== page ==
Rico Brogna doesn't shy away from the fact that he has frequently changed jobs since retiring from the major leagues in 2001.
But Brogna, a former three-sport star at Watertown High School, says he is ready to make a long-term commitment to the Notre Dame of Fairfield football program.
"The big part of this commitment for me is the fact that I have retired and resigned from baseball," said Brogna, who officially was introduced as the Lancers' new football coach during a press conference at the school on Wednesday morning.
"I get an opportunity to coach on a long-term basis at one place. The school needs that, the program and players need that, my family needs that."
Brogna, 41, posted a 75-62 record last season as the manager of the Mobile Bay Bears, a Class AA affiliate of the Arizona Diamondbacks. He was named the Diamondbacks' director of player personal in October of 2010 but resigned the position three weeks later.
On the high school level in Connecticut, he has coached football at Kennedy and Nonnewaug and basketball at his alma mater. He also was a volunteer football coach at Wesleyan University and head basketball coach at Post College in Waterbury.
Notre Dame of Fairfield athletic director Rob Bleggi admitted Brogna's history was an issue in the hiring process but believes the former New York Met is ready to stay in one place. It's something the Lancers desperately need as he will be their third football coach in five years.
"We think he will be a great asset to our program," Bleggi said. "He provides stability that we haven't had in the last couple years. We want to get our football program back on track where we expect it to be. We believe Rico will do that."
Brogna met with the Notre Dame players for the first time prior to the start of school on Tuesday morning. He replaces Joe Beler Jr., who stepped down after a two-year record of 5-15.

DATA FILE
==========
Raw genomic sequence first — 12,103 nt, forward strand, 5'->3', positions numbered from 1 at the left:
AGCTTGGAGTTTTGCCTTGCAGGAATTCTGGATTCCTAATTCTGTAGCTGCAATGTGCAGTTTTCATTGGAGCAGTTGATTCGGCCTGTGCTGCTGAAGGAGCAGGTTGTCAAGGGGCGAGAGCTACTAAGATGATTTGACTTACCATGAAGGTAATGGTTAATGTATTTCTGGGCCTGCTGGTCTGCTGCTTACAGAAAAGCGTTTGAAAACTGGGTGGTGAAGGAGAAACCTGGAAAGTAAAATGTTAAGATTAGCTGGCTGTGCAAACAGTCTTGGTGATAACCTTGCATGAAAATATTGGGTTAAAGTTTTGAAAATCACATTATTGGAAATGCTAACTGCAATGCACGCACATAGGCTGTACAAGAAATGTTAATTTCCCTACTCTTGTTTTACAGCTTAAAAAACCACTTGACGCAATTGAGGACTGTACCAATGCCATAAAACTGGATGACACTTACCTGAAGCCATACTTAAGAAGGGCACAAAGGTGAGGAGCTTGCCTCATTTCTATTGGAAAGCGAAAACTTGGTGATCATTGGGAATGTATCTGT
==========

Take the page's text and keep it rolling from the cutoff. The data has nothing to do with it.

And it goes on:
Brogna recalls scrimmaging Notre Dame while at Watertown when John Svatik was the Lancers' coach.
"The first thing that pops into my mind is that it was a physical scrimmage," he said. "I'm aware of the history and the tradition and the gold helmets. It's my goal to be part of the solution to restore it."
The task won't be easy as the Lancers have had trouble with numbers and play in a strong league, the South-West Conference, which includes state powers Masuk, Newtown and Pomperaug. One thing you won't hear from Brogna, however, is excuses.
Brogna wants a tough, physical team that can stretch the field with a passing game and also rely on the option. And he is used to not having huge numbers. At Kennedy and Nonnewaug, he often coached with less than 20 players on tbe roster.
"I realize where we are," he said. "The record usually tells you where you are, so 3-7 and 2-8, it's where we are, it's just reality. But I'm not in the excuse business of saying we're in a building process so hopefully that gives me three years of excuses why we're not doing well. That's not me."
The son of a coach, Brogna's first love is football even though he spent 10 years in the major leagues, including three seasons with the Mets.
A standout quarterback at Watertown, he was all set to attend Clemson on a full scholarship but baseball became front and center in his life when the Tigers took him in the first round of the 1988 draft.
"Football is always the one (sport) that draws me back," he said, "whether it's watching film late or trying to draw up new schemes or going to clinics. Really, the passion developed over the last couple years coaching at Wesleyan."
As a boy, Brogna's dream was to follow in the footsteps of his father as a coach. He remembers during his years with the Mets diagramming basketball and football plays. He just never thought he would get involved in coaching baseball.
"My dad was a coach since I was born," he said. "I went with my dad to every practice, every game, every road trip. Ever since I can remember, it was sports and I wanted to be like my dad."
Brogna understands that his job history might have made him a risky hire for Notre Dame and admits to being selfish in the past, but he's thankful the school has given him an opportunity.
"I know what's happened over the last 10 years with my situation," he said. "We need commitment (at Notre Dame). There been turnover here. Not only do we need a coach, but we need a coach who is going to stay."